What Causes Skin Tags, and How Should You Remove Them?

What Causes Skin Tags, and How Should You Remove Them Banner Image - Face, profile and skin with woman and hair, beauty with skincare and natural cosmetics isolated on.

Skin tags, also known as acrochordon, are common skin growths. They’re generally harmless and painless, but some people grow concerned by the appearance of a skin tag on their bodies. Are they a warning sign for something more sinister? Can they be removed? Read on to find out.

What are skin tags?

In simple terms, skin tags are benign tumours on the skin. They consist of a core of loosely arranged fibres, ducts, fat cells, and nerve cells. They are covered by skin or epidermis, which often makes them blend in with the rest of your skin, leading to them often going unnoticed.

Somewhat similar to warts, skin tags are skin growths characterised by a short, narrow stalk sticking out of your skin, often found on the neck, chest, eyelid, groin, or underarm.  They can range in colour, size and texture. Some blend in with your own skin tone, while others are much darker or lighter. Some are no larger than 2mm, while others grow much larger. Some are smooth, rounded and even, while others are wrinkled and irregular. 

No matter the appearance of your skin tag, it is almost always nothing serious. You can distinguish skin tags from warts because they tend to hang off the skin as opposed to laying flat on the surface of the skin. Unlike moles, they are not attached to a root.

When self-diagnosing a skin tag, it is possible to mistake them for something else. Skin tags share a similar appearance to a number of non-benign skin growths, so it is recommended to seek a professional opinion whenever you find a growth on your skin.

What causes them?

Eyes of young man with small papillomas on eyelids or growths on skin. Face closeup.

Generally, skin tags are made of collagen (a type of protein) and blood vessels surrounded by skin. Skin tags occur when extra cells grow on the top layers of the skin. They often grow in areas where skin rubs against itself, like the folds of skin found in your armpit, groin and stomach. They can also grow in places where the skin has rubbed against clothing or jewellery for some time.

They are most common in older people, pregnant people, and those with Type 2 Diabetes, but skin tags can appear on anyone.

Should I be worried about them?

Skin tags rarely pose a health concern, but they can cause discomfort and irritation if they frequently rub against clothing or other folds of skin, and may even bleed.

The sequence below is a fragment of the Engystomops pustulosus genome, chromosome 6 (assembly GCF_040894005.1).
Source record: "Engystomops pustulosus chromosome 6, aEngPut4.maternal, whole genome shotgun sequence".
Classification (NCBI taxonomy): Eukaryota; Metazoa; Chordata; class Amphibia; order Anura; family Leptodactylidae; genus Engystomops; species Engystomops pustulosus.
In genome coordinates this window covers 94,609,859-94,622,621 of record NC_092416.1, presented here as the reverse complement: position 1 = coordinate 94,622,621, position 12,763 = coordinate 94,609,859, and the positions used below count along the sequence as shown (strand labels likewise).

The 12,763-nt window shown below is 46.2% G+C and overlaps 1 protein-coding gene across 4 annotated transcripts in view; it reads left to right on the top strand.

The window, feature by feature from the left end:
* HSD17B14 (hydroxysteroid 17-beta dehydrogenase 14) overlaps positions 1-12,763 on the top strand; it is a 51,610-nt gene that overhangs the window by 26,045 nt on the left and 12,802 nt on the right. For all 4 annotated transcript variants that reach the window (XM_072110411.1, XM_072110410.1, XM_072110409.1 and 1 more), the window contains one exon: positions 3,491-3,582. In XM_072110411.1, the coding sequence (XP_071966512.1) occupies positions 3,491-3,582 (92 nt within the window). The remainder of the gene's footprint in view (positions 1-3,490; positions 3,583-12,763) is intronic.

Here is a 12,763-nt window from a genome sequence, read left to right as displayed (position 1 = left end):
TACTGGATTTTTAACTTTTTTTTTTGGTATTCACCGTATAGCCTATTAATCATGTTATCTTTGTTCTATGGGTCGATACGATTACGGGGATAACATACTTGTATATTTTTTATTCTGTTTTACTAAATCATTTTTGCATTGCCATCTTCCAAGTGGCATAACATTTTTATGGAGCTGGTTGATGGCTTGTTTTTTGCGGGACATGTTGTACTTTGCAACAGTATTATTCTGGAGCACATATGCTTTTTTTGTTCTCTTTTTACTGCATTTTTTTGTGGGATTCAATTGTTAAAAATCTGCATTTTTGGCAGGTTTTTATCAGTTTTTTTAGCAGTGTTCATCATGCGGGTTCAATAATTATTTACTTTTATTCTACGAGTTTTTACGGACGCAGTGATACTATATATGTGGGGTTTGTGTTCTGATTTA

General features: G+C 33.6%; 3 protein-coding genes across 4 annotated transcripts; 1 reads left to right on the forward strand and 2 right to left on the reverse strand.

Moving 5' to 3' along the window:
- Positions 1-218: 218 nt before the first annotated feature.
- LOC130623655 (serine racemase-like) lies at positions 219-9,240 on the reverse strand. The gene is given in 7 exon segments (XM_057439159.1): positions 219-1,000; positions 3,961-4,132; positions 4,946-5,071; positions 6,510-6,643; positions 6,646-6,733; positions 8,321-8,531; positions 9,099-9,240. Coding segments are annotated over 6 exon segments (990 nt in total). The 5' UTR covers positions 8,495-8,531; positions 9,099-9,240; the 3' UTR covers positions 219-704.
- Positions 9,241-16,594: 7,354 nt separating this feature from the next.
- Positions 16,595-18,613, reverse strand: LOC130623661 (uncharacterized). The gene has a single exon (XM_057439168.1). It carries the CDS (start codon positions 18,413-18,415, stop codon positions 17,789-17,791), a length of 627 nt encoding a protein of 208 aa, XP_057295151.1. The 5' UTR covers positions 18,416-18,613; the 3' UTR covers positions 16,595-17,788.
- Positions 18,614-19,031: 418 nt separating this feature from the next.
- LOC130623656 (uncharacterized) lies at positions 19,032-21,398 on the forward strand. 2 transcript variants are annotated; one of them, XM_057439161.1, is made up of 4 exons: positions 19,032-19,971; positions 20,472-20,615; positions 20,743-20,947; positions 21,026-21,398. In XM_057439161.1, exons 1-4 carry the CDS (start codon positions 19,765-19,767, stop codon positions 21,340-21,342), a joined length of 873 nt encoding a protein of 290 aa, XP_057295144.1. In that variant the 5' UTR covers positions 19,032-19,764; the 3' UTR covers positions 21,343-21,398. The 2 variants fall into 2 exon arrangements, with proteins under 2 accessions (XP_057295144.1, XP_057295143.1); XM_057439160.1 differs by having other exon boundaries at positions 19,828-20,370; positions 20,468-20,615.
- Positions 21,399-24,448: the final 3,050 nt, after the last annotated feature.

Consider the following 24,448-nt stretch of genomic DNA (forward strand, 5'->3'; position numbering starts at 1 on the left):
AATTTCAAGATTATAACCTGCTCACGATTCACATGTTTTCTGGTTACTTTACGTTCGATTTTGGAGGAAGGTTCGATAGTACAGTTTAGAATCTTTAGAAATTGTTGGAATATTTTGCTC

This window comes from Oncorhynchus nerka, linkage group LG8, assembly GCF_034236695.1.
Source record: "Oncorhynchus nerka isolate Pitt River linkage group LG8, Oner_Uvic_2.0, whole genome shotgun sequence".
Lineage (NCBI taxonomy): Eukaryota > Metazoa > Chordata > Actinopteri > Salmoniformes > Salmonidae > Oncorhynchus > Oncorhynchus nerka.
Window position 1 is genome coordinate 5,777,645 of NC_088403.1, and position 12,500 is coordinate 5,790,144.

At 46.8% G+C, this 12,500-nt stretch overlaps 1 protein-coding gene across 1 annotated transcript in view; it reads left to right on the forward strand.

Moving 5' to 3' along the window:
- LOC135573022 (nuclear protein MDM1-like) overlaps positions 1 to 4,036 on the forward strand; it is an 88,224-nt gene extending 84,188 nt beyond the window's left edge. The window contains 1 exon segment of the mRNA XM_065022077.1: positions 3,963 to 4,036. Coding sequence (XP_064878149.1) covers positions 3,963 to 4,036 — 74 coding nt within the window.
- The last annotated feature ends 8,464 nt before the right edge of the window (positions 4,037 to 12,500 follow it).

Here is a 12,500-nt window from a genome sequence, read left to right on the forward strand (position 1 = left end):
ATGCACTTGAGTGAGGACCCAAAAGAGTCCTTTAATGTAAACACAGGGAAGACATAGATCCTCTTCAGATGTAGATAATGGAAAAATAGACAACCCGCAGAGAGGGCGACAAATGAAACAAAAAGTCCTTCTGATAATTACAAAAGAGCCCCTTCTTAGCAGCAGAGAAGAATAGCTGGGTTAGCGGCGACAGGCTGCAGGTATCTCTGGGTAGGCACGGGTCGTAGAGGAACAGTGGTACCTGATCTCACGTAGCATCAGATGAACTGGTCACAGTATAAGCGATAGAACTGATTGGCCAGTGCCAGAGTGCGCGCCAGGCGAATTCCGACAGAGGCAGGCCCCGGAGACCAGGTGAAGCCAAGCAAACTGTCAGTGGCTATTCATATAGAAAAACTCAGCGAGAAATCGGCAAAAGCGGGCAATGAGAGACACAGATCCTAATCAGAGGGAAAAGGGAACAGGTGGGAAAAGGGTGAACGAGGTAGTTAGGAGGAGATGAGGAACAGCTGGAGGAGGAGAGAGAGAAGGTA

One concern about skin tags is that other, more harmful skin growths can be mistaken for skin tags. If a new growth or spot appears on your body, it is best to have it looked at by a medical professional, especially if it bleeds or is a different colour to the rest of your skin. Skin tags stay the same size while cancerous growths continue to grow, so if your skin lesion changes in size or shape, it may not be a skin tag.

Multiple skin tags can be a symptom of Type 2 Diabetes or having too much insulin, but correlation does not always equal causation. Skin tags can be random and completely unrelated to insulin levels.

How should I remove them?

Female doctor dermatologist doing procedure - cryotherapy to patient in clinic

While skin tags themselves are not dangerous, some choose to remove them for cosmetic purposes or if the skin tag causes pain, irritation or inconvenience.

Skin tags often drop off by themselves over time. Sometimes they come and go without even being noticed. But if you have a skin tag that is bothering you, talk to your doctor. Options for removal include freezing them with liquid nitrogen, cutting with a scalpel or surgical scissors, interrupting the blood supply to the skin tag with ligation, or cauterising them. These methods are generally done by a dermatologist or similarly trained doctor, but skin tags on the eyelids may need to be treated by an ophthalmologist or other eye specialist.

Keep in mind that home removal with scissors or nail clippers is not recommended, and can cause heavy bleeding and infection. Over-the-counter solutions or natural remedies may help to remove a skin tag at home, but it is best to confer with a doctor before trying these methods and to ensure that your skin tag is in fact a skin tag rather than a cancerous growth.

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